Australia all-rounder Moises Henriques was pleased with his debut Test innings, saying he would have liked to make a century but was happy enough with his 68, especially as he was very nervous before batting.

Australia were in trouble at one stage on 153 for five, with India's Ravi Ashwin running riot in Chennai. Henriques and skipper Michael Clarke, who made 103 not out, then joined forces for a 151-run stand.

Henriques said afterwards: "Luckily after the first ball the nerves died down a little bit but they were going through the roof waiting to bat. Then when that wicket (of Matthew Wade) fell and having to walk out the legs started to turn to jelly.

"But after that first ball and after the first run things started to calm down a little. I really wanted to get through the day and make sure we finished five wickets down.

"I could have been a little bit more ruthless at the end if I was going to be critical. But if someone said you're going to have 60-odd on debut I'd take it."

Of batting with his skipper, Henriques added: "(Clarke) wasn't too different to when I've batted with him before in Shield cricket. He likes to smile out there and we enjoy our cricket and enjoy batting together.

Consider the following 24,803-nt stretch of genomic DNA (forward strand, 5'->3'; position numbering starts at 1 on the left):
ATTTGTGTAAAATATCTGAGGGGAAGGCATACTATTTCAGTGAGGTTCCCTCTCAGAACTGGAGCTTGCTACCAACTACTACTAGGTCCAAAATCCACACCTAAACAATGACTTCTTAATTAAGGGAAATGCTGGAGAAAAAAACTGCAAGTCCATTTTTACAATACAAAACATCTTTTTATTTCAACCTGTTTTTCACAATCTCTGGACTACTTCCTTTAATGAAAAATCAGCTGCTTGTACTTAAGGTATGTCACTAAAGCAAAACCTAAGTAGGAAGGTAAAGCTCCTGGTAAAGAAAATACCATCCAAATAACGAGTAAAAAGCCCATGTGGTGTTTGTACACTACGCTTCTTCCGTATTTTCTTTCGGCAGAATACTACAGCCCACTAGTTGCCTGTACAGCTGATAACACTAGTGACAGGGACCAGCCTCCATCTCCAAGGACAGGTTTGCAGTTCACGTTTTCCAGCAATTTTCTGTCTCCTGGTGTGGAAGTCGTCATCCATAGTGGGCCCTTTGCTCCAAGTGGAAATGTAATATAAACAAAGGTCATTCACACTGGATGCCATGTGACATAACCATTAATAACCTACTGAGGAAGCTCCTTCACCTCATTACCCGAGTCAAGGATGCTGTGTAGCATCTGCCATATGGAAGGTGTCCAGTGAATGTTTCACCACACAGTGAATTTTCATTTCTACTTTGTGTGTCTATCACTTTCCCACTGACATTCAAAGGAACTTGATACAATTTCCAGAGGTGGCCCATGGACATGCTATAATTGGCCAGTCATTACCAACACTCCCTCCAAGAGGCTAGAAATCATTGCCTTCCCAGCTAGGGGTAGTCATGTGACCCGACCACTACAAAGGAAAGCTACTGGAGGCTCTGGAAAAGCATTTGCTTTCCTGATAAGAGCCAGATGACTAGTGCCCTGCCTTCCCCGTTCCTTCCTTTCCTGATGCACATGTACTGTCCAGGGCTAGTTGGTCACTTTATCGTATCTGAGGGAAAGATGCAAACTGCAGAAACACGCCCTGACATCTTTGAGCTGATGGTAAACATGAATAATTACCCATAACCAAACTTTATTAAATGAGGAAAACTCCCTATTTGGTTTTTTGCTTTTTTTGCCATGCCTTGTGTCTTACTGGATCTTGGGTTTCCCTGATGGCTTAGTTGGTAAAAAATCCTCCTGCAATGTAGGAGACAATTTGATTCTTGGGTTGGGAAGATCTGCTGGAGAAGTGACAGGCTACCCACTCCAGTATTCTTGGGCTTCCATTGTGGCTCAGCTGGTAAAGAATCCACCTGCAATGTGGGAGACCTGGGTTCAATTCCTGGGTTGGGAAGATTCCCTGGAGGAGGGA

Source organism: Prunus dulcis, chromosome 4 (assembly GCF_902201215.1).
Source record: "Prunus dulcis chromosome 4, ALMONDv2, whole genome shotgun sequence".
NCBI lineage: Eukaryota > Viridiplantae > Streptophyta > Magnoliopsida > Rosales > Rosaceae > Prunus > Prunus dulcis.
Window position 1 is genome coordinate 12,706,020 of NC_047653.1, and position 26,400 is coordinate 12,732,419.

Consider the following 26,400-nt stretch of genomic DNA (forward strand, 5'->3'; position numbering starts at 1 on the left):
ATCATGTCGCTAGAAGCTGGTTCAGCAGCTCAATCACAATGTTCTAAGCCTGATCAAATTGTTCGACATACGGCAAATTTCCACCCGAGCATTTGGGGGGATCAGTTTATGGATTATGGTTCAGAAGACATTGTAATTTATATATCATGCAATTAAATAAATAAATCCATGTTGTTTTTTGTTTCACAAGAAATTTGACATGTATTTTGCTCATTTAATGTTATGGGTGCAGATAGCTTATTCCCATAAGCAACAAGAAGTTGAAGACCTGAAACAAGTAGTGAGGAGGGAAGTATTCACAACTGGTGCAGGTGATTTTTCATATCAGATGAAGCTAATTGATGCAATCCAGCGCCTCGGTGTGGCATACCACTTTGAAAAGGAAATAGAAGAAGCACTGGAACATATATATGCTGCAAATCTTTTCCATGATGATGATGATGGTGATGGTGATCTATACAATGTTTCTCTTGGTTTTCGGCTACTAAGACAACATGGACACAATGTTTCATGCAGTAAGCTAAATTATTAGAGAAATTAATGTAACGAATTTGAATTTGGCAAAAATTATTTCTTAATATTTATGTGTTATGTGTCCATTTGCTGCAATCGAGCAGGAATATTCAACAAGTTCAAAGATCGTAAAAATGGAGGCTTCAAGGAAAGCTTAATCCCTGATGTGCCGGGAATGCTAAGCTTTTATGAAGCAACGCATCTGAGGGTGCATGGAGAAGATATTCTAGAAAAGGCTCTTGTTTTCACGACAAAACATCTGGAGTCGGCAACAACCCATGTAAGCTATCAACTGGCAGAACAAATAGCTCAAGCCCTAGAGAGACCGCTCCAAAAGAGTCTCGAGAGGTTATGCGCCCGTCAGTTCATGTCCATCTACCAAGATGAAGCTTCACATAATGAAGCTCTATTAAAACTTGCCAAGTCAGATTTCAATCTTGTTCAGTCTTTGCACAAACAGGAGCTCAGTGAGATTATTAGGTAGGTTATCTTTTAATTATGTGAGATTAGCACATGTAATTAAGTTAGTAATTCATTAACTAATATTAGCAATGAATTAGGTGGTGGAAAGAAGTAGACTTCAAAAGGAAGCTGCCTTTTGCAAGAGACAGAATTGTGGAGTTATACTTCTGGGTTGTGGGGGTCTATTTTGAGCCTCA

"I think that relaxing, calming effect that he has and that confidence that he has as a batsman starts rubbing off on the people that he bats with as well."

The all-rounder was confident his side's fast bowlers, like James Pattinson and Mitchell Starc, would be able to make use of the new ball, even though spinner Ashwin took all six wickets to fall on the day.

The debutant added: "There was not much seam movement or anything like that but both their quicks were getting it to reverse. I think with our quicks they'll probably penetrate the wicket a little bit more than what those guys did.

"(India) bowled with discipline and hopefully with guys like Jimmy and Peter and Mitch will have a little bit more air speed. There was certainly reverse swing so I think the key with reverse swing is to try to bowl to new batsmen with it and be smart with your fields."